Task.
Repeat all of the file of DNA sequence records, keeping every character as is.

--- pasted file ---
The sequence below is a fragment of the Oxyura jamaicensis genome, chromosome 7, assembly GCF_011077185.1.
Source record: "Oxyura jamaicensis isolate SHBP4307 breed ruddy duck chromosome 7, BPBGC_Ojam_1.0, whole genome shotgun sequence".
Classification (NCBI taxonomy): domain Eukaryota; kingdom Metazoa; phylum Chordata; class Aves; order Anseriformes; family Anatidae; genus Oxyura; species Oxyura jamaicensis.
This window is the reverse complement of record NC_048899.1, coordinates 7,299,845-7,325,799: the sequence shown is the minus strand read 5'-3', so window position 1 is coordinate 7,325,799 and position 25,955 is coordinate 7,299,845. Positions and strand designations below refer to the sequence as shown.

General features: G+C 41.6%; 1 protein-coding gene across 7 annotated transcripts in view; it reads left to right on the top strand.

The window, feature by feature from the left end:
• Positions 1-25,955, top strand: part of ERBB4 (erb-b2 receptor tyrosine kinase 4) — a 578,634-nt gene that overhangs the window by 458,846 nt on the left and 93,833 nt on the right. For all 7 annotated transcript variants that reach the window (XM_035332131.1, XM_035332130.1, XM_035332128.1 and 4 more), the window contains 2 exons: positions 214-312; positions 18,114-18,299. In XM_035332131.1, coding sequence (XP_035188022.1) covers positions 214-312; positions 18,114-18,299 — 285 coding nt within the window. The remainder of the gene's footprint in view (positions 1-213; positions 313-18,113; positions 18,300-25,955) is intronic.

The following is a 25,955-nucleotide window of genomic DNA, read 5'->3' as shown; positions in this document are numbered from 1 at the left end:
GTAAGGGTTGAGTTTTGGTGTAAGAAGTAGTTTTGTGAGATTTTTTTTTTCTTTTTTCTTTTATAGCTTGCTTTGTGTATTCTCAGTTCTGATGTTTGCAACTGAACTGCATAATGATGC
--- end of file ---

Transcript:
The sequence below is a fragment of the Oxyura jamaicensis genome, chromosome 7, assembly GCF_011077185.1.
Source record: "Oxyura jamaicensis isolate SHBP4307 breed ruddy duck chromosome 7, BPBGC_Ojam_1.0, whole genome shotgun sequence".
Classification (NCBI taxonomy): domain Eukaryota; kingdom Metazoa; phylum Chordata; class Aves; order Anseriformes; family Anatidae; genus Oxyura; species Oxyura jamaicensis.
This window is the reverse complement of record NC_048899.1, coordinates 7,299,845-7,325,799: the sequence shown is the minus strand read 5'-3', so window position 1 is coordinate 7,325,799 and position 25,955 is coordinate 7,299,845. Positions and strand designations below refer to the sequence as shown.

General features: G+C 41.6%; 1 protein-coding gene across 7 annotated transcripts in view; it reads left to right on the top strand.

The window, feature by feature from the left end:
• Positions 1-25,955, top strand: part of ERBB4 (erb-b2 receptor tyrosine kinase 4) — a 578,634-nt gene that overhangs the window by 458,846 nt on the left and 93,833 nt on the right. For all 7 annotated transcript variants that reach the window (XM_035332131.1, XM_035332130.1, XM_035332128.1 and 4 more), the window contains 2 exons: positions 214-312; positions 18,114-18,299. In XM_035332131.1, coding sequence (XP_035188022.1) covers positions 214-312; positions 18,114-18,299 — 285 coding nt within the window. The remainder of the gene's footprint in view (positions 1-213; positions 313-18,113; positions 18,300-25,955) is intronic.

The following is a 25,955-nucleotide window of genomic DNA, read 5'->3' as shown; positions in this document are numbered from 1 at the left end:
GTAAGGGTTGAGTTTTGGTGTAAGAAGTAGTTTTGTGAGATTTTTTTTTTCTTTTTTCTTTTATAGCTTGCTTTGTGTATTCTCAGTTCTGATGTTTGCAACTGAACTGCATAATGATGC